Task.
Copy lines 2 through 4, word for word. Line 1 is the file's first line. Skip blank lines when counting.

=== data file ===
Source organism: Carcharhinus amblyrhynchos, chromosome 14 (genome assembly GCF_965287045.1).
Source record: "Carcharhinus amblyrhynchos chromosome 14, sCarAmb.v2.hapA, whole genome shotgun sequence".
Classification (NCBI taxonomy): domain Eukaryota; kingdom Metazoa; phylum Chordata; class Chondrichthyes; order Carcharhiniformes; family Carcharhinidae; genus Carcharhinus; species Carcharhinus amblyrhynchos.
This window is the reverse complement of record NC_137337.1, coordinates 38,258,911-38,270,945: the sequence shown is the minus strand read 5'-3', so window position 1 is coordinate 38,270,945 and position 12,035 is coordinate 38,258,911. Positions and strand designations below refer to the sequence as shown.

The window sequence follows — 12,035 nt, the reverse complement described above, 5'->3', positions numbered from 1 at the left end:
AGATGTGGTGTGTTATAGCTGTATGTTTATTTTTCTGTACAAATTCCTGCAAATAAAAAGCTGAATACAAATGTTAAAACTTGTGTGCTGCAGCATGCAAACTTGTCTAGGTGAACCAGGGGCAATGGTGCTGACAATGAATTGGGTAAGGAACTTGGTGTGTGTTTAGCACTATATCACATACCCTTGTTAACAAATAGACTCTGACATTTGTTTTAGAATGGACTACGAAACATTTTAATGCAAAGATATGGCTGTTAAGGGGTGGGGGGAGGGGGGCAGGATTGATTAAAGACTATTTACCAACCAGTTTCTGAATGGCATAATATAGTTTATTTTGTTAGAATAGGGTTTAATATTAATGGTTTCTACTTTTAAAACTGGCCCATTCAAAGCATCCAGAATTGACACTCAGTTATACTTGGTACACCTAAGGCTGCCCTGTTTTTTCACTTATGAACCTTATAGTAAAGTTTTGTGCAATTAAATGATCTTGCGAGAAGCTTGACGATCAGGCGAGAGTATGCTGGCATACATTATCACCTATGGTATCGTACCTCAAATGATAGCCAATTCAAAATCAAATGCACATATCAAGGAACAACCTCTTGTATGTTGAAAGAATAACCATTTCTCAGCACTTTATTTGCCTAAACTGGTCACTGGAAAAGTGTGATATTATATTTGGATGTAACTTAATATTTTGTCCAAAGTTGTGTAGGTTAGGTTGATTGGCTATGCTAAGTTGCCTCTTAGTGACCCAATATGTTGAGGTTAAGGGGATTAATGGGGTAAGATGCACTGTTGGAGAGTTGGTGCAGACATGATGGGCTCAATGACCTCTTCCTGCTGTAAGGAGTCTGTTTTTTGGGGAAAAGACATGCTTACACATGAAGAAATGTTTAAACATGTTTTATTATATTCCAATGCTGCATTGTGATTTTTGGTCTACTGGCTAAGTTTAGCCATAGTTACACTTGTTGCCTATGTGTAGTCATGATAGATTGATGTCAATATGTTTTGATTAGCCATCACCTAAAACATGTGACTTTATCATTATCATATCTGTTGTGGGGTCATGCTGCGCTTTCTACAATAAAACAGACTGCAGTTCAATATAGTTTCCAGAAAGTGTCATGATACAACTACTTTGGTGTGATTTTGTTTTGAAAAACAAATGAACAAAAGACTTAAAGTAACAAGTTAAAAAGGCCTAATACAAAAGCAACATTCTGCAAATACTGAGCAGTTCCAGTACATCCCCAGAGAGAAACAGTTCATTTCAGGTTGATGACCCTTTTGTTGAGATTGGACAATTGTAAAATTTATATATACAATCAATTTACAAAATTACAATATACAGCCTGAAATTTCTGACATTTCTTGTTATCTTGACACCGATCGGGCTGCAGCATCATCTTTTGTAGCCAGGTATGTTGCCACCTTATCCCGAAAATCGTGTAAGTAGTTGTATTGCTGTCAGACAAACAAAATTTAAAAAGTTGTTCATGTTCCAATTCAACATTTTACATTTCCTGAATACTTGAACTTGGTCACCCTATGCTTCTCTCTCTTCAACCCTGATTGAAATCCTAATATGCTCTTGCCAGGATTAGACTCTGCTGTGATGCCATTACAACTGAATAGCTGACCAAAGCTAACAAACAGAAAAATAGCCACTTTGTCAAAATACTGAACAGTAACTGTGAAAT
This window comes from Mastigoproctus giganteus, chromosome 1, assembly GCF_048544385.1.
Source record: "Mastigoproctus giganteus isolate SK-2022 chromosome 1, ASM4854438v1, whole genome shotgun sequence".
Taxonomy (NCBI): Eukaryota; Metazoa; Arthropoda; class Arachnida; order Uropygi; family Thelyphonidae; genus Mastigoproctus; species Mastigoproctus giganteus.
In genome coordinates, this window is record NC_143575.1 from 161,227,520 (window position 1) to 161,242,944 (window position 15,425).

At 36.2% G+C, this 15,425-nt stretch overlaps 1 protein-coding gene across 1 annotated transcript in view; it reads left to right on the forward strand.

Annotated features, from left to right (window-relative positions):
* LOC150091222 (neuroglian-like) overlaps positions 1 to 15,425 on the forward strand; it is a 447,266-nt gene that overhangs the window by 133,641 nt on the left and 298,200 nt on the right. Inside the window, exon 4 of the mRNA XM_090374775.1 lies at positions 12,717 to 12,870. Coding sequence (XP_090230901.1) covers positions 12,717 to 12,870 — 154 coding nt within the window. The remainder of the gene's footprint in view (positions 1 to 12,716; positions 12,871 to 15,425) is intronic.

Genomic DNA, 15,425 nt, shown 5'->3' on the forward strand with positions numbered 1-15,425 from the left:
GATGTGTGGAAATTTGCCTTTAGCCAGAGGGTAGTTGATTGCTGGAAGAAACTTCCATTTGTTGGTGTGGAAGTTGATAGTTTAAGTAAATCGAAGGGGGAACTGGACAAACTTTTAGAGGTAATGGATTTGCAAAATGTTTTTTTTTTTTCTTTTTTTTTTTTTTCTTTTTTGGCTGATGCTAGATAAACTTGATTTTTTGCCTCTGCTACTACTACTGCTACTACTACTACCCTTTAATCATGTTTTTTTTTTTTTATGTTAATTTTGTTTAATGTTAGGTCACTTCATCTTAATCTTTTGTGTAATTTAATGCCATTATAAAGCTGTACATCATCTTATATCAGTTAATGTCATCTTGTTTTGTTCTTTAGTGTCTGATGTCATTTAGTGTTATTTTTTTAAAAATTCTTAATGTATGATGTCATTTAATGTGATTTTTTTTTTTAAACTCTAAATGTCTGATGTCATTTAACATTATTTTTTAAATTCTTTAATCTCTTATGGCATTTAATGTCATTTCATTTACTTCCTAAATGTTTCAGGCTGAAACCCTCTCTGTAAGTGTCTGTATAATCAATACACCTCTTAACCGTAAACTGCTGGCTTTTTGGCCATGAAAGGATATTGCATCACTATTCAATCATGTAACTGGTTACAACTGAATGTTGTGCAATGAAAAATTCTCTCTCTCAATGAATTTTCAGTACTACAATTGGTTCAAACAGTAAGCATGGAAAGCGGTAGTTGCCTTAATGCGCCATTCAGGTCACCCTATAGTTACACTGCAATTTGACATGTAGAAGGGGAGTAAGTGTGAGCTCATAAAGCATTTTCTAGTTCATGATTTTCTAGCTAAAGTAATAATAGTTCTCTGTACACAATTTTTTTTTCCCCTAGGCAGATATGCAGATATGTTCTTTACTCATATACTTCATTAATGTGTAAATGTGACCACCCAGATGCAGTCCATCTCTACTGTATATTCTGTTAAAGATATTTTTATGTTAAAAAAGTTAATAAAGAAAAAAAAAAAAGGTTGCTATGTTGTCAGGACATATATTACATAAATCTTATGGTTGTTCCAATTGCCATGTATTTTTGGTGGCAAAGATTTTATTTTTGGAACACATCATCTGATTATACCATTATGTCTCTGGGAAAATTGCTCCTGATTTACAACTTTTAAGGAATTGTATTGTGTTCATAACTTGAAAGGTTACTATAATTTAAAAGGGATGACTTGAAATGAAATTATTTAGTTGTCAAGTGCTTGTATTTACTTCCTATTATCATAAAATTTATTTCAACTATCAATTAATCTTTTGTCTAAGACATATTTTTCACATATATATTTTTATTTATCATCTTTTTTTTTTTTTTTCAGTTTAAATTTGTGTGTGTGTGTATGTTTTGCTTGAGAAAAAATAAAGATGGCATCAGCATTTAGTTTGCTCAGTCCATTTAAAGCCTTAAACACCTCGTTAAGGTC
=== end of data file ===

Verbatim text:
Source record: "Carcharhinus amblyrhynchos chromosome 14, sCarAmb.v2.hapA, whole genome shotgun sequence".
Classification (NCBI taxonomy): domain Eukaryota; kingdom Metazoa; phylum Chordata; class Chondrichthyes; order Carcharhiniformes; family Carcharhinidae; genus Carcharhinus; species Carcharhinus amblyrhynchos.
This window is the reverse complement of record NC_137337.1, coordinates 38,258,911-38,270,945: the sequence shown is the minus strand read 5'-3', so window position 1 is coordinate 38,270,945 and position 12,035 is coordinate 38,258,911. Positions and strand designations below refer to the sequence as shown.